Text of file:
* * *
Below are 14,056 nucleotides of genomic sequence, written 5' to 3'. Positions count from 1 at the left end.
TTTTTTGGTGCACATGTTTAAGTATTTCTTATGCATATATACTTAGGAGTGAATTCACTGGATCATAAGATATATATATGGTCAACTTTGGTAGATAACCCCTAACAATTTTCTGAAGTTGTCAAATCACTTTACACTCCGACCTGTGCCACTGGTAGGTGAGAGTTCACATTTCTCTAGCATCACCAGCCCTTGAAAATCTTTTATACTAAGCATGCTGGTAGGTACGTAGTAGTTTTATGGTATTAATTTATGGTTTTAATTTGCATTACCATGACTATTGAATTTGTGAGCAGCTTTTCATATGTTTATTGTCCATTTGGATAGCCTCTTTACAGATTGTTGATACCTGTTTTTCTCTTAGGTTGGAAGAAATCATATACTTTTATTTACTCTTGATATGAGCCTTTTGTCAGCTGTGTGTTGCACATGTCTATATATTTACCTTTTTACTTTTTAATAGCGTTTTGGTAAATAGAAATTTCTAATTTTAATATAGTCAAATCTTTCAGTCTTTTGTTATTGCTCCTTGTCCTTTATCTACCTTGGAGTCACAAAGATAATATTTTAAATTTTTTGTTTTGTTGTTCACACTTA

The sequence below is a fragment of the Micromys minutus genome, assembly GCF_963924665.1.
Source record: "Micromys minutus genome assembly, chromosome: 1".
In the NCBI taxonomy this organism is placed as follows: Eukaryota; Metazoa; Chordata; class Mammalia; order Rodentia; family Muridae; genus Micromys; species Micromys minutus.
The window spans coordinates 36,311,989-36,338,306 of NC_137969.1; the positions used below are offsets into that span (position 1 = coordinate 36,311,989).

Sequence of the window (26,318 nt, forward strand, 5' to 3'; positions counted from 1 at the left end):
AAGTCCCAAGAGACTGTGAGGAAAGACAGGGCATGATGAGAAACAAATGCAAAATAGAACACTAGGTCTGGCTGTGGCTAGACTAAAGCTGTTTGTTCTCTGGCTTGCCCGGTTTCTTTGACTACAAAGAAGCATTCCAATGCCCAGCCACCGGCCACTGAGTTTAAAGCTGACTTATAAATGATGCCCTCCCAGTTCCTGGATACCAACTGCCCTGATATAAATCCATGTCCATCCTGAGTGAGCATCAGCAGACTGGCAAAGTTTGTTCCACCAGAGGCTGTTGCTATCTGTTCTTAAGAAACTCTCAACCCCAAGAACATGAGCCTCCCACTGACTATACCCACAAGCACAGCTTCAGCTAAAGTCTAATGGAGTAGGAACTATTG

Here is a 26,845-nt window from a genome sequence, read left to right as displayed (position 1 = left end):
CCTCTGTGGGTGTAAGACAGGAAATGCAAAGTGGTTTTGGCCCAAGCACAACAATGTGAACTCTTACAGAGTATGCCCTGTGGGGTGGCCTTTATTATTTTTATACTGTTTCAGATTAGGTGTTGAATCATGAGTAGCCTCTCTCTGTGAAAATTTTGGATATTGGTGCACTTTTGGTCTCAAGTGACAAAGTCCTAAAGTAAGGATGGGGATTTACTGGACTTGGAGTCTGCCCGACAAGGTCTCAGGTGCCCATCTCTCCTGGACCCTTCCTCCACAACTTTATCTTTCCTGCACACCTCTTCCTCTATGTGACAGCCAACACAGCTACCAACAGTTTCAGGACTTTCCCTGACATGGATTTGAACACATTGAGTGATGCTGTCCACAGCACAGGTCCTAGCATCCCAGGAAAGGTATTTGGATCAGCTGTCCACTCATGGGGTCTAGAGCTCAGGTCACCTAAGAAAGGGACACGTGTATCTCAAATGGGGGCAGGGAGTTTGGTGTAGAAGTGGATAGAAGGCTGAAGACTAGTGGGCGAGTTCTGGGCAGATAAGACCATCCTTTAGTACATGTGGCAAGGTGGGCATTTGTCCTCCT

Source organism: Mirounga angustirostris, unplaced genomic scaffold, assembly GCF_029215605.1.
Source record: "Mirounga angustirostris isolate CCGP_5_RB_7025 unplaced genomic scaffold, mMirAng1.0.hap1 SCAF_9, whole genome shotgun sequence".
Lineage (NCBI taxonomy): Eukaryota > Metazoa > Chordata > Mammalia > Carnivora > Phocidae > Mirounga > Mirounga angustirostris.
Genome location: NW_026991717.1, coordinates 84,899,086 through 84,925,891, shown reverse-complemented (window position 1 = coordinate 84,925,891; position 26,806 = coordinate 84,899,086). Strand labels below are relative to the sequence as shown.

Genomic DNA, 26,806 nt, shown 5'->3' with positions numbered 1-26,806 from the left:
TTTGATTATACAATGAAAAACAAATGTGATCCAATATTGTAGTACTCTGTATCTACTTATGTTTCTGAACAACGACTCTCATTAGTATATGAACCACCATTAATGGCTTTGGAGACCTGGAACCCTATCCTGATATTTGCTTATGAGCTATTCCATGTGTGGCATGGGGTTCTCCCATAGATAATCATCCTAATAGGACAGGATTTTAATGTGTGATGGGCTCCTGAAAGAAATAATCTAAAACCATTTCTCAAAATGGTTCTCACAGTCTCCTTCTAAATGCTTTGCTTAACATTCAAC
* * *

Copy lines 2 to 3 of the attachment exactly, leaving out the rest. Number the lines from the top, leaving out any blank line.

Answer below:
TTTTTTGGTGCACATGTTTAAGTATTTCTTATGCATATATACTTAGGAGTGAATTCACTGGATCATAAGATATATATATGGTCAACTTTGGTAGATAACCCCTAACAATTTTCTGAAGTTGTCAAATCACTTTACACTCCGACCTGTGCCACTGGTAGGTGAGAGTTCACATTTCTCTAGCATCACCAGCCCTTGAAAATCTTTTATACTAAGCATGCTGGTAGGTACGTAGTAGTTTTATGGTATTAATTTATGGTTTTAATTTGCATTACCATGACTATTGAATTTGTGAGCAGCTTTTCATATGTTTATTGTCCATTTGGATAGCCTCTTTACAGATTGTTGATACCTGTTTTTCTCTTAGGTTGGAAGAAATCATATACTTTTATTTACTCTTGATATGAGCCTTTTGTCAGCTGTGTGTTGCACATGTCTATATATTTACCTTTTTACTTTTTAATAGCGTTTTGGTAAATAGAAATTTCTAATTTTAATATAGTCAAATCTTTCAGTCTTTTGTTATTGCTCCTTGTCCTTTATCTACCTTGGAGTCACAAAGATAATATTTTAAATTTTTTGTTTTGTTGTTCACACTTA

The sequence below is a fragment of the Micromys minutus genome, assembly GCF_963924665.1.